The reality, however, is that not everyone is allowed to exercise this freedom. Blasphemy is illegal in 49 countries. In many countries, these laws are used to stifle free expression and promote a climate of fear and punishment for people of minority religious and non-religious groups.
It’s shocking to think that the televised interview of Stephen Fry, which stimulated such an interesting array of reactions and discussions here in Britain, could lead to criminal sanctions against him in many countries. And though it is unlikely that Ireland will choose to prosecute Stephen under its blasphemy law, shouldn’t it be a source of moral disgust that it could, if it chose to?
It often falls to humanists to act as a conscience for wider society and to draw attention to human rights abuses in the name of religion and fear of ‘blasphemy’ around the world – which are so often used to persecute the religious themselves.
Groups such as the International Humanist and Ethical Union have been at the forefront of international efforts to raise awareness of the plight of Raif Badawi, the Muslim blogger from Saudi Arabia who in 2012 was arrested on a charge for the crime of allegedly insulting Islam by running a website which criticized religious leaders. Badawi was sentenced to ten years’ imprisonment and one thousand lashes – a punishment which began at the start of this year and which has caused waves of protest and revulsion. Even his lawyer was arrested.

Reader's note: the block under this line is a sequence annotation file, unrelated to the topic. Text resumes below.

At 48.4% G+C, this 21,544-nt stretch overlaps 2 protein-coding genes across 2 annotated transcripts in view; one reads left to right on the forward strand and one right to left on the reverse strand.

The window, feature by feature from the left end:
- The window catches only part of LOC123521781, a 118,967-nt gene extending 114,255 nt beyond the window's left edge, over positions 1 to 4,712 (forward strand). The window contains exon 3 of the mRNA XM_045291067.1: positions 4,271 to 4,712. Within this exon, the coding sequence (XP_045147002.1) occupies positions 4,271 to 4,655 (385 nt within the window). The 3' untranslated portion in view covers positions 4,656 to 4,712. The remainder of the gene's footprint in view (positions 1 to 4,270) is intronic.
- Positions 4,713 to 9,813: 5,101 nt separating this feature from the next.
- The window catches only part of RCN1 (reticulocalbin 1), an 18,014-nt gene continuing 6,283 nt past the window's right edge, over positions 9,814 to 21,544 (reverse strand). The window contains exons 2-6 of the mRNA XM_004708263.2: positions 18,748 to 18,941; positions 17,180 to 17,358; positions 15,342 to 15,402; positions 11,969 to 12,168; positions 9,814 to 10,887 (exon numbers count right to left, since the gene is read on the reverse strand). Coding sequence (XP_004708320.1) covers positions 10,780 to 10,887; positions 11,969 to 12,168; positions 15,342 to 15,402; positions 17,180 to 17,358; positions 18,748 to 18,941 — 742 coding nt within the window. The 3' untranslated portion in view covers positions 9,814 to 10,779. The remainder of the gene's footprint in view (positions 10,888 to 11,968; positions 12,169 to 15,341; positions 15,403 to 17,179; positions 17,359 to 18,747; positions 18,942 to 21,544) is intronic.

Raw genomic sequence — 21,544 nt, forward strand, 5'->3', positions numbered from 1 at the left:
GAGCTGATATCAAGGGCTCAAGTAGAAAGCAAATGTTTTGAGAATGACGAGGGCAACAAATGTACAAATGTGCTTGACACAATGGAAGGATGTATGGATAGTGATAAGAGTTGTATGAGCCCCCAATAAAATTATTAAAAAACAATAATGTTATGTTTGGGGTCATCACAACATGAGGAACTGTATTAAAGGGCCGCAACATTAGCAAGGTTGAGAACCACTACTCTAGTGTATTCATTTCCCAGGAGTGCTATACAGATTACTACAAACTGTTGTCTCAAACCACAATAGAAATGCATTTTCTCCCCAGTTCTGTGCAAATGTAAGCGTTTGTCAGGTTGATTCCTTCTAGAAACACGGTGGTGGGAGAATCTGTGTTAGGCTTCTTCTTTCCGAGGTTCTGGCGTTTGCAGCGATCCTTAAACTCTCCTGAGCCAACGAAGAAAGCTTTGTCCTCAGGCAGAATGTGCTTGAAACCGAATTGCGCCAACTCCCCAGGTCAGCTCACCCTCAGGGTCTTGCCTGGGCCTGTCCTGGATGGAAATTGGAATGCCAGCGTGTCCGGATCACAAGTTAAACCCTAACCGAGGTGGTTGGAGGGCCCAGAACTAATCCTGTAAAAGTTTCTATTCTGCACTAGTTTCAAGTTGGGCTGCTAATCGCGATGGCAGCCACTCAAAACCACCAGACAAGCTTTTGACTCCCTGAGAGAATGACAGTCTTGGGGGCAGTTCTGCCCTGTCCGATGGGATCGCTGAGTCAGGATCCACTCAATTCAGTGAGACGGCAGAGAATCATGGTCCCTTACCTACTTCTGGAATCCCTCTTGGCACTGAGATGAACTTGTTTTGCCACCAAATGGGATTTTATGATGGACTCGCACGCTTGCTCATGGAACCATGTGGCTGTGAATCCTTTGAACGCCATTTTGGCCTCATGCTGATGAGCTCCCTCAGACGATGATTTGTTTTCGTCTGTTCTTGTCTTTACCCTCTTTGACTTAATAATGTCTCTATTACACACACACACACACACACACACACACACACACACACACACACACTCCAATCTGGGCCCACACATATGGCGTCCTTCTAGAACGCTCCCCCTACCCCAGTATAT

The very presence of blasphemy in law presents a threat to the rights of ordinary people of all beliefs and backgrounds – be they humanists, Christians, Muslims, or simply people whose political views differ from the government’s.
That’s why the British Humanist Association (BHA) is proud to be supporting a new campaign, End Blasphemy Laws, through our lobbying efforts in the UK and Brussels, and at the Council of Europe and UN Human Rights Council. Because frankly, we can’t put too a high price on the freedom to think, to believe, or to speak. This right is a cornerstone of democracy, and a crucial bulwark against state oppression.
Stephen Fry's Finest Quotes
Stephen Fry's Finest Quotes
1/19 On Being Bipolar
"There’s a moment in the film where I recognised that this was the last moment we filmed before this wave of depression came over me, and I was idiotic or victim enough, or whatever one wants to call it, of this mad compulsion."